The U.S. workforce – like the general population – is aging, and that trend brings with it consequences which affect workplace health and safety in a significant way.

The large attendance at a Safety 2015 session entitled, “The Silver Tsunami, Are You Ready for the Shifting Age Paradigm?” suggested an understanding on the part of safety practitioners that this issue is a serious one, and one that will affect many companies.

Scott B. Lassila, CSP, CSM, APS of Aon in Houston discussed how the greying of the workforce affects safety.

Breaking bodies down

“We have people doing tasks or doing jobs that we haven’t seen historically,” said Lassila. “We have older people doing jobs that probably older people shouldn’t be doing, because it’s breaking their bodies down.”

Approximately 20 percent of the U.S. population is in the 60+ age range, and it’s not just the U.S. that is experiencing this demographic shift. The trend is a global one, with Japan having the oldest population and the Philippines the youngest.

When it comes to the workforce, 44 percent is over 45 years of age.

Why does this matter?

Affected by age

Lassila outlined a whole host of physical conditions that are affected by age, such as vision (pupils get smaller and vision deteriorates), flexibility, balance and muscle strength. Even foot arches get smaller over time.

Additionally, the risk of cancer, obesity, arthritis, osteoporosis and cardiovascular disease increases as we age. Obesity is a common denominator in many other health problems, such as sleep apnea – which can causes fatigue among workers and increase the likelihood of accidents.

Older workers have higher rates of absenteeism, reduced outputs and, when injured, have longer recovery times.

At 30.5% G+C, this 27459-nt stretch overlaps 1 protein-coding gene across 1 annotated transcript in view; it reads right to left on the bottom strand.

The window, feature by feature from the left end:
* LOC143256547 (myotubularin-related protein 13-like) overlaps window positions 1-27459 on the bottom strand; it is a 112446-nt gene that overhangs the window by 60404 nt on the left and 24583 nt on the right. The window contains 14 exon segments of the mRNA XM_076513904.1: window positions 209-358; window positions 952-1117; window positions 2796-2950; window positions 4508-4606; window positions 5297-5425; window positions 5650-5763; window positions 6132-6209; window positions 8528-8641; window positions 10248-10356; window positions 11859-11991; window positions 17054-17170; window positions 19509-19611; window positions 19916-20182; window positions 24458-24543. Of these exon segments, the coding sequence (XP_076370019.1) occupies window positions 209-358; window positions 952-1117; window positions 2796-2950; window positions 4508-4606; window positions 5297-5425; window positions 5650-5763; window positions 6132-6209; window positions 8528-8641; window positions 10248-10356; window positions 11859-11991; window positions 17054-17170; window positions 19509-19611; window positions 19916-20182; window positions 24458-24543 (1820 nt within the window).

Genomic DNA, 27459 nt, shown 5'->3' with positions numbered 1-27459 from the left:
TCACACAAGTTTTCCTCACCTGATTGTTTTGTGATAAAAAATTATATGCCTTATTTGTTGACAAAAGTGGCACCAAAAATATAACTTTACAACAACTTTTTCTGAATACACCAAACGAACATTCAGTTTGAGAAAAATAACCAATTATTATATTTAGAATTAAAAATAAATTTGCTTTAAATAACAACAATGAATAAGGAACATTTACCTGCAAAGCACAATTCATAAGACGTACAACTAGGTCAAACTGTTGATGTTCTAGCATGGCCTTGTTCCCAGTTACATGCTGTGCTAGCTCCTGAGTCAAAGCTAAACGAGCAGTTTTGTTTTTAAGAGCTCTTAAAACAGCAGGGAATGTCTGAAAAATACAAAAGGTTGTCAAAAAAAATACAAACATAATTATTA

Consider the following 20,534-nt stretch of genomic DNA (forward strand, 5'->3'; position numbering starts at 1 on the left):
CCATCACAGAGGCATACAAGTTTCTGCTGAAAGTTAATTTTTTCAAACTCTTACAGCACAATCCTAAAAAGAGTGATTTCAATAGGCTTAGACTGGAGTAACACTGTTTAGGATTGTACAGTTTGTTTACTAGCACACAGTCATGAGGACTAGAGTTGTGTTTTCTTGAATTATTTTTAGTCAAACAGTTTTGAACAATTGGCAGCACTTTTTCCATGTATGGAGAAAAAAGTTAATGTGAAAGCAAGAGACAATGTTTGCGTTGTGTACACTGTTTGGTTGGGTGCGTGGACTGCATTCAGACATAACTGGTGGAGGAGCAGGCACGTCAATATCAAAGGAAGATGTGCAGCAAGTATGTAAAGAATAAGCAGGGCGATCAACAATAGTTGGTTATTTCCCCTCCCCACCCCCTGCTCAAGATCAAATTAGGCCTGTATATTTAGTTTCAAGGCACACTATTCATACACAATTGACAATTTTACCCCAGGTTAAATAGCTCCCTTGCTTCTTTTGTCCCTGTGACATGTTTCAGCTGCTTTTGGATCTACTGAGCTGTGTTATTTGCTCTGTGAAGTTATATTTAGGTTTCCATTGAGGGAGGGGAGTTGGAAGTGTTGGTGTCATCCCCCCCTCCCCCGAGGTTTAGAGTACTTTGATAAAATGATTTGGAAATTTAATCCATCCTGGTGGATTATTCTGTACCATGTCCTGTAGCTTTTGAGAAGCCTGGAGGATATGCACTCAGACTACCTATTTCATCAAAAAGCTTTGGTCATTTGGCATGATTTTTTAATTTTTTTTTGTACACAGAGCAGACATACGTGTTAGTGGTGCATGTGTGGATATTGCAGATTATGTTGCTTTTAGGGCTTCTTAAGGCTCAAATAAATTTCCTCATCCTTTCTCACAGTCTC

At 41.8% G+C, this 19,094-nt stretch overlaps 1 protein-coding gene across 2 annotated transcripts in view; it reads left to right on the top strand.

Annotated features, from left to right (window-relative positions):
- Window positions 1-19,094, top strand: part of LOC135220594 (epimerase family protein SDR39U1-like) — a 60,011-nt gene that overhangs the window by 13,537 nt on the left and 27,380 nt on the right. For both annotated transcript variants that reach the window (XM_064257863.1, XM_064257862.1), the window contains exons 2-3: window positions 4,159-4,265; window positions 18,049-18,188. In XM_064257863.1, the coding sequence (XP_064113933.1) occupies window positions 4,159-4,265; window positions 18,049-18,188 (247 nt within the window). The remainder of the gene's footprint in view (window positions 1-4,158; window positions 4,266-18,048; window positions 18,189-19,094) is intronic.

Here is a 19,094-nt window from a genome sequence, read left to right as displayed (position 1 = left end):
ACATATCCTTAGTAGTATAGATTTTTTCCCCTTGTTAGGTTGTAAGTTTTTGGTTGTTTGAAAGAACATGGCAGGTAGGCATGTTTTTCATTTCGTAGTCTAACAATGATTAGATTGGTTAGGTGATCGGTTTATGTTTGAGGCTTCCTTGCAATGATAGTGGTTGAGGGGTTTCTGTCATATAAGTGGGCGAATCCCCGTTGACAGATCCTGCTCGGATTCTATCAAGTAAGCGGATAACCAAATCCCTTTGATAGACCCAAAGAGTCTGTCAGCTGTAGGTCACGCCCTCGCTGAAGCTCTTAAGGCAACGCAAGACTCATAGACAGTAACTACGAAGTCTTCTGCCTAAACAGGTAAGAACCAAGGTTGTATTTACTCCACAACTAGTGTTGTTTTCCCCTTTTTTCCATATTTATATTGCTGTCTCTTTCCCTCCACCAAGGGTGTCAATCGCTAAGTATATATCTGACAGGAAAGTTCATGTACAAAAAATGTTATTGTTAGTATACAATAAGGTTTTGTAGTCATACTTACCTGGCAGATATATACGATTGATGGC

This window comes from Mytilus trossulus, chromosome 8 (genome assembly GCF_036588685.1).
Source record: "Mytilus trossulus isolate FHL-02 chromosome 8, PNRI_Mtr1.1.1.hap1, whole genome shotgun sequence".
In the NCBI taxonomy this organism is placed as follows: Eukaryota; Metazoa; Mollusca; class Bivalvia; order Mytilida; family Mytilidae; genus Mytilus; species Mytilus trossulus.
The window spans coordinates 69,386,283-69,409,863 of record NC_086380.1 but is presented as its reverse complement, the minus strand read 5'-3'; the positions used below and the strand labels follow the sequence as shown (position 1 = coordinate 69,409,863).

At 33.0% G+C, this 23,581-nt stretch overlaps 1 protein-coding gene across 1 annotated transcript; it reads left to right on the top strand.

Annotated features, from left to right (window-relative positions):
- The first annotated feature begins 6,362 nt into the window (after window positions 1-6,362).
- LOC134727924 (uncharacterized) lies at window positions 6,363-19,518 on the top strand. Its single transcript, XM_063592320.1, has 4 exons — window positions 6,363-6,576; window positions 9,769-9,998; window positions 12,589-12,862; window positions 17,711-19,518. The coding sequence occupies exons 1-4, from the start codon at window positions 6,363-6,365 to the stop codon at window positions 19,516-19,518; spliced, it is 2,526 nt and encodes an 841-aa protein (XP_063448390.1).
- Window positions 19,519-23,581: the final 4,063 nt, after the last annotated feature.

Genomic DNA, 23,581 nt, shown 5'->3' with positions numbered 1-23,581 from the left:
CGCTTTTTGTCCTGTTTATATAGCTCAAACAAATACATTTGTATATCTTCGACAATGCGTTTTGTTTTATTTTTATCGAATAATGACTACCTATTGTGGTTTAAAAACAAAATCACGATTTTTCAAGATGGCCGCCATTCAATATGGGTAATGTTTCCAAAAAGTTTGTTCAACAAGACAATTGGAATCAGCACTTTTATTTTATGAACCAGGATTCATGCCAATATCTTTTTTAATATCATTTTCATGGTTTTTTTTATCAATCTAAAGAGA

So what can EHS professionals do to manage the effects of age when it comes to safety and health?


“As employers, as safety people, we’re going to have to start dealing with this,” said Lassila.

One way is with stretch and flex programs, which can help reduce the occurrence the strains and sprains on shoulders, knees and ankles.

Other strategies suggested by Lassila: job rotation; adjusting workplace elements like lighting, to help compensation for vision changes; and involving people in wellness programs. To that end, Lassila said that companies need to stop operating as a set of independent “silos” and instead, have Safety, HR, Wellness and Benefits departments communicate with each other.

“Wellness programs work,” he said. “You guys as safety people should be selling this to your HR people.”

From ISHN subscriber Bob Fox Ph.D., CPE; General Motors Technical Fellow for Ergonomics; Chair, US TAG to ISO TC159/SC3 Anthropometry and Biomechanics:

I read the short article about the aging workforce with interest.  In many ways the issue is much more complex and in some ways older workers are not as bad off as some of the commentators make them. Here is a link to a recent article in Professional Safety that I authored with several co-authors from Liberty Mutual on this issue:

The automotive and other industries have aging workforces so this is an on-going concern for me. In the article we addressed some of the myths and misunderstandings associated with aging workers and we have reviewed ergonomics guidelines in the light of the aging issue.  We have had some conference presentations on this as well. While the issue is complex in many ways, there are actions that safety engineers and ergonomists can take to make their work environments safer and more productive for older workers and indeed all workers and in the article we touch on some specifics.